"Jeddah ghair," muses designer Nora Al Shaikh, citing the popular saying in reference to Jeddah’s unique character, as she surveys Saudi Arabia’s cosmopolitan port city from the balcony of her new studio. Sprawled out beneath her are modernist experiments in architecture, jostling for presence amongst centuries-old coral stone mansions featuring intricate lattice screen mashrabiyahs. “Jeddah has always set itself apart from other cities in Saudi Arabia. There is something in the air here, a more relaxed vibe and an ease with the past and present,” says the designer, who recently moved here from Riyadh with her husband.
In front of her the city extends into the Red Sea, its rippling surface glittering in the setting sun. For centuries Saudi Arabia’s fabled port city has served as the Kingdom’s portal to the world, welcoming waves of pilgrims and traders from as far afield as Africa, Asia and Europe. The result is a city of cultural fusions that is reflected in the faces of its inhabitants and a cuisine rich in global references. “Here you see Saudis with Asian features and dishes such as a special kind of Saudi ravioli called matazeez. This mix of cultures and a relaxed atmosphere, really inspired my approach to designing my next collection,” observes 29-year-old Nora.
Nora Al Shaikh with a model in the designer's autumn/winter 2016 collection photographed for the July/August edition of Harper's Bazaar Arabia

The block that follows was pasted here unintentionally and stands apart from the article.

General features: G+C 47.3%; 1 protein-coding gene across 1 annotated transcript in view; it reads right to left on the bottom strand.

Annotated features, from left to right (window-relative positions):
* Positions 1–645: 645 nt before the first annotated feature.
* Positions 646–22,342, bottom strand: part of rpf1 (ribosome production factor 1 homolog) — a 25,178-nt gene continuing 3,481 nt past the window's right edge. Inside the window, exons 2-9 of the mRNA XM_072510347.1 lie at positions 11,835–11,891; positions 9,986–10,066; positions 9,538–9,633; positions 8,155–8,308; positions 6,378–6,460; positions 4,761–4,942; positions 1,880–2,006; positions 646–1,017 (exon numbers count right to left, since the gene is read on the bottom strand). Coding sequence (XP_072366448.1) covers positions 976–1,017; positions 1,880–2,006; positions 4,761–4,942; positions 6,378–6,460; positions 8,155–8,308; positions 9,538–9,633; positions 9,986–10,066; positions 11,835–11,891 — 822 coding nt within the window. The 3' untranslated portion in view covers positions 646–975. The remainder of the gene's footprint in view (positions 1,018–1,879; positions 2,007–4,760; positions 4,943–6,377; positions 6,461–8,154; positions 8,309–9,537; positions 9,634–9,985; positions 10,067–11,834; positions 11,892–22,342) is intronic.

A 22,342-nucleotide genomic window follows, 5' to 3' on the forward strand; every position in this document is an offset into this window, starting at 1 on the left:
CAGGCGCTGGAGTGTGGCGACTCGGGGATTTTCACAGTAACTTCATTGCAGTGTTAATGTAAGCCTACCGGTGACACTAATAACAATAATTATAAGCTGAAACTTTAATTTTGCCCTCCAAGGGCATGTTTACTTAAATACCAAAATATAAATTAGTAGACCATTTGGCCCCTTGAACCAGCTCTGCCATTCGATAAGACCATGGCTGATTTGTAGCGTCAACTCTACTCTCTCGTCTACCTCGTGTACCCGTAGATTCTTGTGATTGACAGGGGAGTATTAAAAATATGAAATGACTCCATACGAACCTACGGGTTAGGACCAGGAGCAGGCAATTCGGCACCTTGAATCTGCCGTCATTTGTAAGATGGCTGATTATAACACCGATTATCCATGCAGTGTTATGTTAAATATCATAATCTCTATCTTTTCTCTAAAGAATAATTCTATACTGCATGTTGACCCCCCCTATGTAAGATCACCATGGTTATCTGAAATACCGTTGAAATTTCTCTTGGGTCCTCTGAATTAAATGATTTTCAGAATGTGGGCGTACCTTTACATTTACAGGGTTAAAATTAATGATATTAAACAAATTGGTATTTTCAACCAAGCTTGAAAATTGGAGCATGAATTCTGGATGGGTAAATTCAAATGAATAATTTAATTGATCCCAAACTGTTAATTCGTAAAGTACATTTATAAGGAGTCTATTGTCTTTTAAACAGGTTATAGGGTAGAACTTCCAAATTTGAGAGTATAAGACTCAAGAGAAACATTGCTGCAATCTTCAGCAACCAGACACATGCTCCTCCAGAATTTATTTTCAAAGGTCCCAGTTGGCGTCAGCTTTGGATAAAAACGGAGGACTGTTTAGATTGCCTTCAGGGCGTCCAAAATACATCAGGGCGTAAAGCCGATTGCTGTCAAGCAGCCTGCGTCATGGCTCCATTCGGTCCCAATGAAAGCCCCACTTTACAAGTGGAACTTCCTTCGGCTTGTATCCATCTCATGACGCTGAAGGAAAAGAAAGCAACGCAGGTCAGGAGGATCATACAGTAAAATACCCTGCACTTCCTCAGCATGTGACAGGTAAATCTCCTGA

For the globe-trotting designer, who has referenced everything from LA street art to Paris architecture in her designs, her most recent collection takes its inspiration from subjects closer to home. It began with her immersion into the city’s vibrant contemporary art scene, when Nora attended Jeddah Arts 21, 39, a citywide art fair. “This year’s main exhibit explored the theme Earth and Ever After, and got me thinking about my relationship to the environment and the ‘land’ as a Saudi and global citizen,” says the designer of the groundbreaking exhibition, which was co-curated by Mona Khazindar, the first Saudi woman to be appointed the director general of Paris’ Arab World Institute. “It featured intriguing installations that explored the mythology surrounding our relationship to the desert and sea, but always with a nod to the present,” observes the designer, pointing out installations of satellite dishes and a life-size kaleidoscope of hanging fibreglass leaves amongst the artworks that caught her eye.Before moving to Jeddah, the designer also travelled to the desert outside her native Riyadh. “Jeddah is all about the sea, but the desert is very special as well. It’s difficult for people to understand Saudis’ relationship to our desert, because all they may see is a repetitive monotone landscape, whereas for us it’s a connection to our roots and